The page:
Scandal in Motor City

As I write this on March 10, the big news story of the day is of NY Gov. Elliot Spitzer’s sexual indiscretion.  He supposedly spent thousands of dollars for high-priced prostitutes.  President Bill Clinton’s encounter with Monica Lewinsky had similar disastrous consequences.  However, Detroit Mayor Kwami Kilpatrick’s current scandal dwarfs Spitzer’s and Clinton’s.  The scandal began when the mayor had an affair with a female staff member.  Emails posted on the city government mail system were released by the court in which the mayor and his lover discussed firing certain police officers.  These officers sued the city of Detroit for wrongful termination plus damages.  In the course of the trial Mayor Kilpatrick made a secret $8.5 settlement deal with the officers, using public money to keep the emails secret and to keep the officers’ mouths shut.  Unfortunately for Kilpatrick, someone leaked the story to the local newspaper, the Detroit Free Press, which went to court to force public release of the incriminating emails.  The mayor hasn’t resigned yet, but (as in Spitzer’s case) the court system could prosecute, thus forcing the mayor from office.

Happy birthday, Liz!

The impetus for our trip to Detroit was to attend the 80th birthday celebration of Susan’s former harp teacher, Liz Ilku.  She threw a great party for herself…In Liz’s words, there’s nothing better than good wine, good food, good music, and being with good friends.  Liz danced, she tells great dirty jokes, she related stories of the many famous conductors she played for as harpist for the Detroit Symphony for thirty years.   She is the harpist heard on all the DSO’s recordings from 1968-98, under conductors Paul Paray, Sexton Ehrling, and Antol Dorati.  Prior to her DSO days, Liz was a member of the Angelaires, a musical group consisting of six young female harpists.  They performed live on the Ed Sullivan show, among other triumphs.  Susan and I helped Liz recently to release an archive LP recording of the Angelaires on CD.  (Call Healing HealthCare Systems to order your copy.)  Liz is eighty, with the mentality of a thirty year old…very inspiring.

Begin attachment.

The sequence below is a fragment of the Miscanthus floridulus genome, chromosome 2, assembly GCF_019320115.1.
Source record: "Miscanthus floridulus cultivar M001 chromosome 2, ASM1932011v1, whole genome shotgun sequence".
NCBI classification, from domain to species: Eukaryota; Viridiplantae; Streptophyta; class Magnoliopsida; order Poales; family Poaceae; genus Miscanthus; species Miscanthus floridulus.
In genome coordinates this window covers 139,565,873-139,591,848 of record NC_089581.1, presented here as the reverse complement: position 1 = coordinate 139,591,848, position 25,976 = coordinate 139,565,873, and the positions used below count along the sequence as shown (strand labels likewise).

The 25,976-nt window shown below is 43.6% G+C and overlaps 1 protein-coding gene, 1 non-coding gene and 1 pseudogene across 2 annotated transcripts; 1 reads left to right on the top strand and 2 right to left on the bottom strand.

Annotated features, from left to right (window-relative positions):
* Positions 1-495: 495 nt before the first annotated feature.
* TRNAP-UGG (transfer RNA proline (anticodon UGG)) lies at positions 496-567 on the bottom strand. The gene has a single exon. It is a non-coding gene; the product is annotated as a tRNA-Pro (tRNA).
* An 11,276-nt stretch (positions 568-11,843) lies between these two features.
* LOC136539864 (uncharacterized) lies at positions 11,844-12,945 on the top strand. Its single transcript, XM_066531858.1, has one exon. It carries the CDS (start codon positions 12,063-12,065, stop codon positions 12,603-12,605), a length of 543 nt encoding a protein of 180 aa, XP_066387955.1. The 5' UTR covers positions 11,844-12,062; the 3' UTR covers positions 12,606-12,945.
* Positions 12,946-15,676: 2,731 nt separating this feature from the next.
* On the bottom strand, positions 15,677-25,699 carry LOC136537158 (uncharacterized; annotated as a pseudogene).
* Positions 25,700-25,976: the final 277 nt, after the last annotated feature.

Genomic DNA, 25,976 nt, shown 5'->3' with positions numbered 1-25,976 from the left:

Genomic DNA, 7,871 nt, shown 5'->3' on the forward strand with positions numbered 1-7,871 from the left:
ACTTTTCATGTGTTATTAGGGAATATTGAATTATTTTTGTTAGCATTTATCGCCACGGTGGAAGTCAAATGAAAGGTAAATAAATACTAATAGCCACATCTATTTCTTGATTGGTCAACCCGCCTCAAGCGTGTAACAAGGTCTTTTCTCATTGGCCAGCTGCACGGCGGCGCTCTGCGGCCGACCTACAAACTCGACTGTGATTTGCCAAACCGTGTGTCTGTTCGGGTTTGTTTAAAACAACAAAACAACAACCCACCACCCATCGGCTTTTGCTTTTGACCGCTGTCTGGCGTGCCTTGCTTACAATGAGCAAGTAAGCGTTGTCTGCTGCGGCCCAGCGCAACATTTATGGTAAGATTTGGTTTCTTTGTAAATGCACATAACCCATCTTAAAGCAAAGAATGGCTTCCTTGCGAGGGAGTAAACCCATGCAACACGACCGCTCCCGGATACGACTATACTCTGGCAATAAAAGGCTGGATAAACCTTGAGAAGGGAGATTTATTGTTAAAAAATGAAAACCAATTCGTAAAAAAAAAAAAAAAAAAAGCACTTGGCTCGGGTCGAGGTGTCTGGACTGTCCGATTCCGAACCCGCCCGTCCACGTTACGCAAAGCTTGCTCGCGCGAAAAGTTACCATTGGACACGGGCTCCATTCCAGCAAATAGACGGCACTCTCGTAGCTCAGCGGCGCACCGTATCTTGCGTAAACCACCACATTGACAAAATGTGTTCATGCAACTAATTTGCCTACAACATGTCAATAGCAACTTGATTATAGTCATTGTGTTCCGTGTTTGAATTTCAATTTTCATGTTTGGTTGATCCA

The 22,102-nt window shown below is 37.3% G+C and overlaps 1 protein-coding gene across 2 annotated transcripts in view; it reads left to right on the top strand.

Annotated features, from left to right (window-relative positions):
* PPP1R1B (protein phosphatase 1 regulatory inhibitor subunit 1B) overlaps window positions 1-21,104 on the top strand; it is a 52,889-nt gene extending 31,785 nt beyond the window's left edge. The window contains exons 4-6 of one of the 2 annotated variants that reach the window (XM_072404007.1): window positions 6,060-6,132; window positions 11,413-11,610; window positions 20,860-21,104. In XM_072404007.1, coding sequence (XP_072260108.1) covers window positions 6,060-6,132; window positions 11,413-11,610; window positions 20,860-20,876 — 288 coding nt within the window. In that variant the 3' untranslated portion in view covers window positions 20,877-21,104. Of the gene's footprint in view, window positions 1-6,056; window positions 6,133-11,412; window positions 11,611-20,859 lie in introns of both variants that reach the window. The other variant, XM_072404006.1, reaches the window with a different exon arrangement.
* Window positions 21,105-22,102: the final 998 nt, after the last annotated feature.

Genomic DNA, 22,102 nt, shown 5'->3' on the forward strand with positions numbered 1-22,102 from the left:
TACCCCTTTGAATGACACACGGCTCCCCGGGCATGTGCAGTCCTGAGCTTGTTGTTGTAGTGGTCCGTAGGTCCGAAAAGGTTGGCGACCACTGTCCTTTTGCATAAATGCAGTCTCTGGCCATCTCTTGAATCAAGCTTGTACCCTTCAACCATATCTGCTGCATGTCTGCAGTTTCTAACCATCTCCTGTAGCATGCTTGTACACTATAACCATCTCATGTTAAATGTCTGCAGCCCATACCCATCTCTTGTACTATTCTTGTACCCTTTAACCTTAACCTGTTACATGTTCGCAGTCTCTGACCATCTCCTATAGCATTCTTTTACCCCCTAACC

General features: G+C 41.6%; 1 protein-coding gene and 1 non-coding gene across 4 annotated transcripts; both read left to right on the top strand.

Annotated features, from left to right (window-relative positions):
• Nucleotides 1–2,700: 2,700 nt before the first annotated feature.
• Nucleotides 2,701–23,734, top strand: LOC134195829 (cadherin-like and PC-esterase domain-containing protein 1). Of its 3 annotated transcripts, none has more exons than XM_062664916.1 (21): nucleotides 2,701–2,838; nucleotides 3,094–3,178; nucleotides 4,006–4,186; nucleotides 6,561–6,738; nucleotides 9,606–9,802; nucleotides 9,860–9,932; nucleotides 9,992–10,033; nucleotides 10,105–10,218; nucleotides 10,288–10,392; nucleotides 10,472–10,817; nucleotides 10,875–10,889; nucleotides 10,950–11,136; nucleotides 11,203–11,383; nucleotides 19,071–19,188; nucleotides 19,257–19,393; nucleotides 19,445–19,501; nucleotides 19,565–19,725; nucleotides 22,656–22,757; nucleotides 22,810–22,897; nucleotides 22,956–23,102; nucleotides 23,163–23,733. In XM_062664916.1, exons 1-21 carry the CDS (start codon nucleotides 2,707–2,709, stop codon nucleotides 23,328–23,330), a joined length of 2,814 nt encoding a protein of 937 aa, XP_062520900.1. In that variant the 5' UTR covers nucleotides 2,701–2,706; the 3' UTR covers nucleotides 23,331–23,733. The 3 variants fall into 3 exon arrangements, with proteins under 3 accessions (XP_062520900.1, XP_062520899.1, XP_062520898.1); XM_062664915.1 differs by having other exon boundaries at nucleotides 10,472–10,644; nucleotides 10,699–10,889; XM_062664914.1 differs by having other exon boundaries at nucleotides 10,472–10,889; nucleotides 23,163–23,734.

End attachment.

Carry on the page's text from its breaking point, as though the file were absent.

Perhaps the majority of Liz’s party guests were her former colleagues from the symphony.  I played with the band, a great jazz piano trio led by Cliff Monear, a Detroit performer who recently joined the faculty of Wayne State University.  I was slightly self conscious because I would be playing for my occasional flute teacher, Erv Monroe, who is in the midst of his final season with the Detroit Symphony after being a member for forty years(!).  I’m sure that the adrenaline of performing for such an esteemed group of professional musicians helped elevate my performance level.  One of Liz’s other friends who sat in with the band was an excellent jazz tuba player.  I’d never played with a jazz tuba player before.  Good musicianship transcends the apparent limitations of any instrument.

Reflections on Travel

I’ve been lucky enough to do lots of traveling in recent months…Germany, the Czech Republic, India, Alaska.  Next week I travel to Sweden for a three week tour with Mynta.  These travels lead me to the following musings: